This article builds on my lecture of the same title (Posen ). I have benefitted from comments from Chris Alsopp, Alex Brazier, Chris Carroll, Neal Hatch, Tomas Hellebrandt, David Hendry, Jake Horwood, Neil Meads, Steve Nickell, Tom Smith, Tim Taylor, Marilyne Tolle, Simon Wren-Lewis and members of the Monetary Policy Committee. Hellebrandt and Tolle provided excellent research assistance. The views expressed here and any remaining errors of fact or interpretation are solely my own, and not those of the MPC, the Bank or PIIE.
The Soft Tyranny of Inflation Expectations†
Article first published online: 13 SEP 2011
© 2011 Blackwell Publishing Ltd.
Volume 14, Issue 3, pages 541–566, Winter 2011
How to Cite
Posen, A. (2011), The Soft Tyranny of Inflation Expectations. International Finance, 14: 541–566. doi: 10.1111/j.1468-2362.2011.01287.x
- Issue published online: 23 FEB 2012
- Article first published online: 13 SEP 2011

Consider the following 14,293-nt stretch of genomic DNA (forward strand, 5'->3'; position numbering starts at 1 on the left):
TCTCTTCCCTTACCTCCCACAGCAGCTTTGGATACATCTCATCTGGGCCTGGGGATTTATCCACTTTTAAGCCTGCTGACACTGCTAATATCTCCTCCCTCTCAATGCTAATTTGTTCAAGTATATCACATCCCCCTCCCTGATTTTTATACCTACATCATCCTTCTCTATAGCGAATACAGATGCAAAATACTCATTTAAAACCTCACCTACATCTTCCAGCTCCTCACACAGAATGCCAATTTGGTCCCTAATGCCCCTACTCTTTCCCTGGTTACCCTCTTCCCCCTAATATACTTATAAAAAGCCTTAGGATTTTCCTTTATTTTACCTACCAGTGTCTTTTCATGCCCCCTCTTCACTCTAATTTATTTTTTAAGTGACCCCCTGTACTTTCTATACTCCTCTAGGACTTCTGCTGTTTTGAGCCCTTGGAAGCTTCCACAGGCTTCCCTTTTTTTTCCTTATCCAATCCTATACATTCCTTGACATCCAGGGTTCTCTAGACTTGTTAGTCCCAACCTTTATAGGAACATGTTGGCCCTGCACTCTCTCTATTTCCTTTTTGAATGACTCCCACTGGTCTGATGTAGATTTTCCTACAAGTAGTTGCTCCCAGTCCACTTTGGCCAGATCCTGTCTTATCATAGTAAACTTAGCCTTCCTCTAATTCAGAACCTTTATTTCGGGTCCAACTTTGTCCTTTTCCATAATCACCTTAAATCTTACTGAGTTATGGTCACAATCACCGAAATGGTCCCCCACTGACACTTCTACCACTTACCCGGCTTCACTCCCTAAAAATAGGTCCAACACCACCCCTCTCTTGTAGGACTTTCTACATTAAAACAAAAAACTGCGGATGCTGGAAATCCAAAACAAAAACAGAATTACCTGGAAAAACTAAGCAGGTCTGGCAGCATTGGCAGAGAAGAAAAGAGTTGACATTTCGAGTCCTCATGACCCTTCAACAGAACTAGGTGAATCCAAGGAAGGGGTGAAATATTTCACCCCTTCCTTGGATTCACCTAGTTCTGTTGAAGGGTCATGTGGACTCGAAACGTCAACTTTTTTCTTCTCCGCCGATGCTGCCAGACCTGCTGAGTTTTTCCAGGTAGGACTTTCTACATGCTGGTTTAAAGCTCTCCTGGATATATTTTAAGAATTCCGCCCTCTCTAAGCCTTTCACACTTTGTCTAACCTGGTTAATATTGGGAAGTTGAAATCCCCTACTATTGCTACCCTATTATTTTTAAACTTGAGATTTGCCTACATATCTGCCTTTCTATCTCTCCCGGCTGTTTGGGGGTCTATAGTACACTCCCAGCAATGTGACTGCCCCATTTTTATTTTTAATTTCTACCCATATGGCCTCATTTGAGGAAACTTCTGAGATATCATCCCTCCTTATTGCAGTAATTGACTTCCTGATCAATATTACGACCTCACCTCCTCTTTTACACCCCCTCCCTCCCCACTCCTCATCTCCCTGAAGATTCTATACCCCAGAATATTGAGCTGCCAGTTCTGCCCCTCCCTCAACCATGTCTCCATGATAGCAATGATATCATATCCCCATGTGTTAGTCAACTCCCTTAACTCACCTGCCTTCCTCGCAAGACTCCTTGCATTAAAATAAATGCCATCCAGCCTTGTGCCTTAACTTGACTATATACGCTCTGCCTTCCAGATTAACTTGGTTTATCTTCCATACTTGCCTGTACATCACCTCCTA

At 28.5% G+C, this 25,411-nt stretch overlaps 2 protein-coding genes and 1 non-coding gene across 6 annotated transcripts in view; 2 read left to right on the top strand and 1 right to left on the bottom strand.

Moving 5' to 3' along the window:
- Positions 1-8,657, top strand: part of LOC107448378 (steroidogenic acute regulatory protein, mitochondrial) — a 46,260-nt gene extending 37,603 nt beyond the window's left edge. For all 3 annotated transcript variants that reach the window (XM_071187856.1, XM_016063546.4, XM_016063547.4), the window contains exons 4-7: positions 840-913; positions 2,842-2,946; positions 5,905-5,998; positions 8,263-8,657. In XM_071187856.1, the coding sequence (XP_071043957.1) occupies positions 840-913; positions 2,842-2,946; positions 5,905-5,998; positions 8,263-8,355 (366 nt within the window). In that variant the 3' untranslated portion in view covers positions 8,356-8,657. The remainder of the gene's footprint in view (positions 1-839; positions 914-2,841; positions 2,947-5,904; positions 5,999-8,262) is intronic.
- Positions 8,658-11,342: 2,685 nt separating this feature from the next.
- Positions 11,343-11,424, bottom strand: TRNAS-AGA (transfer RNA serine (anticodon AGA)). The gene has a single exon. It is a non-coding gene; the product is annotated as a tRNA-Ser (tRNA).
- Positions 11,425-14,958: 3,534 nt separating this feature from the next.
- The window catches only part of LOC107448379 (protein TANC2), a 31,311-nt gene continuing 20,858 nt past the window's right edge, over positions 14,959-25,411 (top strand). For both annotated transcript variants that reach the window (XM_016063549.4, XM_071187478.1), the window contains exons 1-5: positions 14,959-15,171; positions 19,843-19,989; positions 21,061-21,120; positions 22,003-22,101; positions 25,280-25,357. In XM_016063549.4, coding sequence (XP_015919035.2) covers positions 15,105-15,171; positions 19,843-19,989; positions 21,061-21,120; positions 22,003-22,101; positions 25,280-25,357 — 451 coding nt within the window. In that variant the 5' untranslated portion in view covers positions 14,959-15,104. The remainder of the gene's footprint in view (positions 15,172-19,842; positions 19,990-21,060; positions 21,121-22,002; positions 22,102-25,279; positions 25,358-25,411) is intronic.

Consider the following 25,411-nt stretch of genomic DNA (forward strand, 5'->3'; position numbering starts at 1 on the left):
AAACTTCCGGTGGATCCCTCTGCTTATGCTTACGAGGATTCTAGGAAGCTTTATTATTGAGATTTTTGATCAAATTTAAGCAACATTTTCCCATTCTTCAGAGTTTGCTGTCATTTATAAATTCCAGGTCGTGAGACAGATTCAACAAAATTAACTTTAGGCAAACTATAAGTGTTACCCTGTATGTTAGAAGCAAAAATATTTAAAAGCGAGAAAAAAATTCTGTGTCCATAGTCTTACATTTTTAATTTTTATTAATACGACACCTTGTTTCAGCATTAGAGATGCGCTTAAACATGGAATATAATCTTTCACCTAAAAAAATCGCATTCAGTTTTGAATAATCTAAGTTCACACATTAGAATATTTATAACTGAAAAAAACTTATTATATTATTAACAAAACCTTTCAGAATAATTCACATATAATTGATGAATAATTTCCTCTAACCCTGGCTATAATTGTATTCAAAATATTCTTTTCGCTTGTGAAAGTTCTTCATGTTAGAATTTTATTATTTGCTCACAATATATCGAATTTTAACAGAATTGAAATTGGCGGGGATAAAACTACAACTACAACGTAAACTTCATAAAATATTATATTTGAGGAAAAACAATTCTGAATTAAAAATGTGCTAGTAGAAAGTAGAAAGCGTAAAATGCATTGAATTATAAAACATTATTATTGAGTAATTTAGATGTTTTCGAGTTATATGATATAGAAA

The degree of anchoring of inflation expectations is a key determinant of outcomes in all modern macroeconomic models, inspired by the experience of the 1970s. For monetary policy-making today, however, the sensitivity and relevance of measured inflation expectations is more questionable. The British economy, beset by a series of significant shocks in 2008–11, while operating an inflation targeting regime, provides a case with which to explore these issues. Five conclusions emerge given current monetary and economic structures: reliable forecasts for domestically generated inflation can be made taking inflation expectations as anchored; movements in measured short-term inflation expectations are uninformative for forecasts; financial markets can distinguish between increased economic uncertainty and uncertainty about monetary credibility; real wages do not automatically respond to rises in household inflation expectations; monetary policy should be set in accord with the best medium-term forecast for inflation without adjustment for inflation expectations in and of themselves.